Is this a reasonable view of the ‘goal’ of the nervous system? If so, where do the goals of the input and the output meet? When do neurons in the visual system of the animal begin representing value, or utility, at some level? Is there some principle from computer science that has something to say about value and sensory representation?
Our brain works through a series of chemical messaging systems: payloads of neurotransmitters cross synapses, ions whizz through directly-connected gap junctions, molecular cascades tumble through cells. And on a gross level we have large chunks of grubby grey matter whose fluctuating electrical potentials draw in blood when we see beauty. Yet the phenomenon of beauty is not solely based on the level of blood flow in our brains; rather, it is the precise matrix of neurons and proteins and peptides that are in flux at the right moment that creates our emergent feelings of aesthetics. The beauty of a sunset is not the beauty of literature is not the beauty of an equation, despite what our burbling blood whispers to the thrumming MRI machines.
Anyway, despite the ‘poetics’, the point is real. There is a lot of cynicism among certain in the neuroscience community about the utility of fMRI. This certainly isn’t helped by dead-salmon studies of the ilk that Neuroskeptic or Neurocritic often point out. But that doesn’t mean it isn’t useful! Because of the reward function in science, labs are motivated to oversell their findings – and the media et al help them get away with it, because they don’t really understand what’s going on and like pretty pictures of brains. Yet even when the result is simply finding that some area of the brain ‘lights up’ to some stimulus, that still tells us something about the underlying circuitry, and where to go check for more details.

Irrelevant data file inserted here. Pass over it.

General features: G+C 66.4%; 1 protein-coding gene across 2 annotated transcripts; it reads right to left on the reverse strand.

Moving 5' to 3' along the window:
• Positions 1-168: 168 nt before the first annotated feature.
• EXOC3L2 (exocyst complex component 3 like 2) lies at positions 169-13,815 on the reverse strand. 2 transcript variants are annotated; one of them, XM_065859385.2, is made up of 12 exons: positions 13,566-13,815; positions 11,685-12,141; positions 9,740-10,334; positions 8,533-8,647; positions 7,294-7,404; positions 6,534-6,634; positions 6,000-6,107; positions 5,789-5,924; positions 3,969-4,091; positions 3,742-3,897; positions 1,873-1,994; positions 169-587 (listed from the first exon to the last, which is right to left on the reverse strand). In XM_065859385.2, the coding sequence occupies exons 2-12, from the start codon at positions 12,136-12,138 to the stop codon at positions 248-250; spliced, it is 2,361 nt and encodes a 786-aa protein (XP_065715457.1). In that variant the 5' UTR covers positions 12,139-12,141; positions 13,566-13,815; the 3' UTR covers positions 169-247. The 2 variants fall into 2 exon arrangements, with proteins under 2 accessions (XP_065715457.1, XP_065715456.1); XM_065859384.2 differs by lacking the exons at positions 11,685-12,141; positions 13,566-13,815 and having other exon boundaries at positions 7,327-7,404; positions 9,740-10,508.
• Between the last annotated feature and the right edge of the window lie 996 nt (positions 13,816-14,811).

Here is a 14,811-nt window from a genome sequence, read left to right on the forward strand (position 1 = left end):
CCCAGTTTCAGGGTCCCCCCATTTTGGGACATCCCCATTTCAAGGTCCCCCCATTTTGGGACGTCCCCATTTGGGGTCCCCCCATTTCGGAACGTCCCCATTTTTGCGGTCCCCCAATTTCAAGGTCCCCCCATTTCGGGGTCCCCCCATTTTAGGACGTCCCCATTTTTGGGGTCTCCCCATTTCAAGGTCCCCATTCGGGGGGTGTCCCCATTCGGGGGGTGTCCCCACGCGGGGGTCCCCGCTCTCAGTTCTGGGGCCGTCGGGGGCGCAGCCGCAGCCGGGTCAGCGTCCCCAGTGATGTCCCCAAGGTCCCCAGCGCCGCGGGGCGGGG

I recently got a quadcopter and in pockets of my spare time I’ve been attempting to make it an autonomous drone. Yet reading this article on unmanned drones has me returning to some thoughts I’ve had while working on the project. Basically: is neuroscience useful? Much of the utility from drones comes from their autonomy and adaptability. In my naive fantasies, I think that the work we do to understand the nervous system should inspire drone makers, hiring neuroscientists left and right to implant the lessons we’ve learned from the nervous system into these machines.
And yet – and yet I’m not aware of anyone doing this. There are whispers and rumors emanating from the Brain Corporation that this is their mission but I have yet to see anything concrete come out of that (to be fair, they’re a relatively new company). But even more we should be asking ourselves: are we going to be leap-frogged by those who are working in computer sciences – artificial intelligence, machine learning, vision processing?
That the drones are living in a newly created ecosystem, interacting and invading new niches, is undeniable. Presumably an enterprising young scientist in ecology, neuroscience, (economic) decision-making should be perfectly suited to at least consulting on these projects. I guess the question is: does that actually happen? Outside of ‘explaining the brain’ for ‘medicine’, do we do anything that’s actually useful? Or is that up to the engineers?